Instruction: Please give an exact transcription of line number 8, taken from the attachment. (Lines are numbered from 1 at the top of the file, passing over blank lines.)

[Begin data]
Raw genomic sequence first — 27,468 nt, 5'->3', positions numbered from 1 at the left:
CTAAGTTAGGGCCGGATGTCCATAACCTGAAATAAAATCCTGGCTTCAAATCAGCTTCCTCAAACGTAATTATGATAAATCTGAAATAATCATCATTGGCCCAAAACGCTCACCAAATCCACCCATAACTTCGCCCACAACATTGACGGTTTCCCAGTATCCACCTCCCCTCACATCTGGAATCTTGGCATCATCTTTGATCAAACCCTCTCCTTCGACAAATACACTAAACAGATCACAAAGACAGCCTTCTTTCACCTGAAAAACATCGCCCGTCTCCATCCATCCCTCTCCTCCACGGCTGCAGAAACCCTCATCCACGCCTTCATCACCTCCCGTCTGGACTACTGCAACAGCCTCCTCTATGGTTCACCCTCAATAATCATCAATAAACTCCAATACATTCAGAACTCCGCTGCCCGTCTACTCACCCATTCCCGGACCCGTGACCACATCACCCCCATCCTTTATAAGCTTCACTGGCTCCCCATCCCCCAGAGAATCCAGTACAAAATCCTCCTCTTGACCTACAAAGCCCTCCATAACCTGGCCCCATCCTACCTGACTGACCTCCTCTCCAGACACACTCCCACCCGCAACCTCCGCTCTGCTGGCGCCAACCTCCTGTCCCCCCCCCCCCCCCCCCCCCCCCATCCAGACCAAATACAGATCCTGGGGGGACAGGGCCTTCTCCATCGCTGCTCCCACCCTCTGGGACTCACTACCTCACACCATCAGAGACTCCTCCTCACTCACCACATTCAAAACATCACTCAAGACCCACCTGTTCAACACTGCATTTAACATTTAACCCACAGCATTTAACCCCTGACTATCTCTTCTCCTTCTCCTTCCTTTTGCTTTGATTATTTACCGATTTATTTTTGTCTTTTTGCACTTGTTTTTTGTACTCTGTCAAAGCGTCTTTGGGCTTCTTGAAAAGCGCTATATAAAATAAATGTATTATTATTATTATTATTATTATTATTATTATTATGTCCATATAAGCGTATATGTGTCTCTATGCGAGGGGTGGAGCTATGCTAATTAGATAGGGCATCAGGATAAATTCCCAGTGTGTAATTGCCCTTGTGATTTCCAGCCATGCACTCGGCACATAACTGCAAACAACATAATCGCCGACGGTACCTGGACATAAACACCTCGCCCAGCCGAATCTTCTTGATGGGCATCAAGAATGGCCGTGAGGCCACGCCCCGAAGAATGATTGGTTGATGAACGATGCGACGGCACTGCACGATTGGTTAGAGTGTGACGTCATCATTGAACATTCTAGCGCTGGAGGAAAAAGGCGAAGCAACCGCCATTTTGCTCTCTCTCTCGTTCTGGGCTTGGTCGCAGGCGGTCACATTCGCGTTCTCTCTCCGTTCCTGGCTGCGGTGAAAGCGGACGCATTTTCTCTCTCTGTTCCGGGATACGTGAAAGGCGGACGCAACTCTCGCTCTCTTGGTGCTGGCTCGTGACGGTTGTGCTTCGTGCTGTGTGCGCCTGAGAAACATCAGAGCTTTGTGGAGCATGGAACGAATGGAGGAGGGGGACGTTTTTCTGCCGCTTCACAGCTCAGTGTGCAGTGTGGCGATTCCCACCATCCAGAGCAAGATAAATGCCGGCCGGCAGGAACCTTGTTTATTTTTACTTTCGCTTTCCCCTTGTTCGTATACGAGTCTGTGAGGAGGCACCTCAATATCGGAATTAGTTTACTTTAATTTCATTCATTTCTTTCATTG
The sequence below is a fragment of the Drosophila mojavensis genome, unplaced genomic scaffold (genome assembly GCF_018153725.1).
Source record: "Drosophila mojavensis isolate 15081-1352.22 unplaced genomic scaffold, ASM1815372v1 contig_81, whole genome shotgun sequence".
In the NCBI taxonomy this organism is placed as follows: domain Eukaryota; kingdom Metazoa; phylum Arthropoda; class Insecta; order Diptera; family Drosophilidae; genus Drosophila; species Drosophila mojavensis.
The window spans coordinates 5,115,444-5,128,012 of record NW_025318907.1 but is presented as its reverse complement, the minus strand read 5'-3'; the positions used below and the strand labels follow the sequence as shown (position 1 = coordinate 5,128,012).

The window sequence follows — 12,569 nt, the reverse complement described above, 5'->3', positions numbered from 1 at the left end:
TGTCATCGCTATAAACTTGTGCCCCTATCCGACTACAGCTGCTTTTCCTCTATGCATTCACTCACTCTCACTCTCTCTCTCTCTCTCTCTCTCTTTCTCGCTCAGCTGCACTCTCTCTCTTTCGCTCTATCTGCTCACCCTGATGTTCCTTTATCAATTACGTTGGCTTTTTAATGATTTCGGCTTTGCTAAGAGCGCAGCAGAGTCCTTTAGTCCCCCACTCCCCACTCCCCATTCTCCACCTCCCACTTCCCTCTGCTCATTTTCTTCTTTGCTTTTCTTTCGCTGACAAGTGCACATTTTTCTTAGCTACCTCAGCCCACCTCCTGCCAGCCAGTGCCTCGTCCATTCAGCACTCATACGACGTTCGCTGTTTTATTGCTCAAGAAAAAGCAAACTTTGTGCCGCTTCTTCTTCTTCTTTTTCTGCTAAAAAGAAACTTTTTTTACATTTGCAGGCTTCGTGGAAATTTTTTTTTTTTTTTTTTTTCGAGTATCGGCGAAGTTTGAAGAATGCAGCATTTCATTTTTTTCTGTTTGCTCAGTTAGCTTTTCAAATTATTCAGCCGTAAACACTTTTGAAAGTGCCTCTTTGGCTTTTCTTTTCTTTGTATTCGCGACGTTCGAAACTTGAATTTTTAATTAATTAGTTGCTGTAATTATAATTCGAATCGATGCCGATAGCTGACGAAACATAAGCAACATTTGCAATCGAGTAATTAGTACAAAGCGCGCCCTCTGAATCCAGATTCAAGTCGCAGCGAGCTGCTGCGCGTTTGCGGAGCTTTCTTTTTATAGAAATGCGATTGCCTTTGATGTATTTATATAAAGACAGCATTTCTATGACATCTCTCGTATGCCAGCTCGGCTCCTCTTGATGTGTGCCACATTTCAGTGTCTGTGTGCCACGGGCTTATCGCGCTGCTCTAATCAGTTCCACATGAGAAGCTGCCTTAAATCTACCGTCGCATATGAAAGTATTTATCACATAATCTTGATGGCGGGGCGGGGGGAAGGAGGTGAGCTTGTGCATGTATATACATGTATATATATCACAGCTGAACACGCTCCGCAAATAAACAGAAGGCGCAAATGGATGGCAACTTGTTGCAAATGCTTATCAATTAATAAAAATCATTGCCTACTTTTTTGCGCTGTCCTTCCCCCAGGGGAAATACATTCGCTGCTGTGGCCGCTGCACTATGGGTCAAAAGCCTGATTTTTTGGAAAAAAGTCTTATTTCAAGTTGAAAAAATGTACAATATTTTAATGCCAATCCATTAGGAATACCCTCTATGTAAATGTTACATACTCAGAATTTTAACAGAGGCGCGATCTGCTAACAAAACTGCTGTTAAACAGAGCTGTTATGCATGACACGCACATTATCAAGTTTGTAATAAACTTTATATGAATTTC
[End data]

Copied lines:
TGTCATCGCTATAAACTTGTGCCCCTATCCGACTACAGCTGCTTTTCCTCTATGCATTCACTCACTCTCACTCTCTCTCTCTCTCTCTCTCTCTTTCTCGCTCAGCTGCACTCTCTCTCTTTCGCTCTATCTGCTCACCCTGATGTTCCTTTATCAATTACGTTGGCTTTTTAATGATTTCGGCTTTGCTAAGAGCGCAGCAGAGTCCTTTAGTCCCCCACTCCCCACTCCCCATTCTCCACCTCCCACTTCCCTCTGCTCATTTTCTTCTTTGCTTTTCTTTCGCTGACAAGTGCACATTTTTCTTAGCTACCTCAGCCCACCTCCTGCCAGCCAGTGCCTCGTCCATTCAGCACTCATACGACGTTCGCTGTTTTATTGCTCAAGAAAAAGCAAACTTTGTGCCGCTTCTTCTTCTTCTTTTTCTGCTAAAAAGAAACTTTTTTTACATTTGCAGGCTTCGTGGAAATTTTTTTTTTTTTTTTTTTTCGAGTATCGGCGAAGTTTGAAGAATGCAGCATTTCATTTTTTTCTGTTTGCTCAGTTAGCTTTTCAAATTATTCAGCCGTAAACACTTTTGAAAGTGCCTCTTTGGCTTTTCTTTTCTTTGTATTCGCGACGTTCGAAACTTGAATTTTTAATTAATTAGTTGCTGTAATTATAATTCGAATCGATGCCGATAGCTGACGAAACATAAGCAACATTTGCAATCGAGTAATTAGTACAAAGCGCGCCCTCTGAATCCAGATTCAAGTCGCAGCGAGCTGCTGCGCGTTTGCGGAGCTTTCTTTTTATAGAAATGCGATTGCCTTTGATGTATTTATATAAAGACAGCATTTCTATGACATCTCTCGTATGCCAGCTCGGCTCCTCTTGATGTGTGCCACATTTCAGTGTCTGTGTGCCACGGGCTTATCGCGCTGCTCTAATCAGTTCCACATGAGAAGCTGCCTTAAATCTACCGTCGCATATGAAAGTATTTATCACATAATCTTGATGGCGGGGCGGGGGGAAGGAGGTGAGCTTGTGCATGTATATACATGTATATATATCACAGCTGAACACGCTCCGCAAATAAACAGAAGGCGCAAATGGATGGCAACTTGTTGCAAATGCTTATCAATTAATAAAAATCATTGCCTACTTTTTTGCGCTGTCCTTCCCCCAGGGGAAATACATTCGCTGCTGTGGCCGCTGCACTATGGGTCAAAAGCCTGATTTTTTGGAAAAAAGTCTTATTTCAAGTTGAAAAAATGTACAATATTTTAATGCCAATCCATTAGGAATACCCTCTATGTAAATGTTACATACTCAGAATTTTAACAGAGGCGCGATCTGCTAACAAAACTGCTGTTAAACAGAGCTGTTATGCATGACACGCACATTATCAAGTTTGTAATAAACTTTATATGAATTTC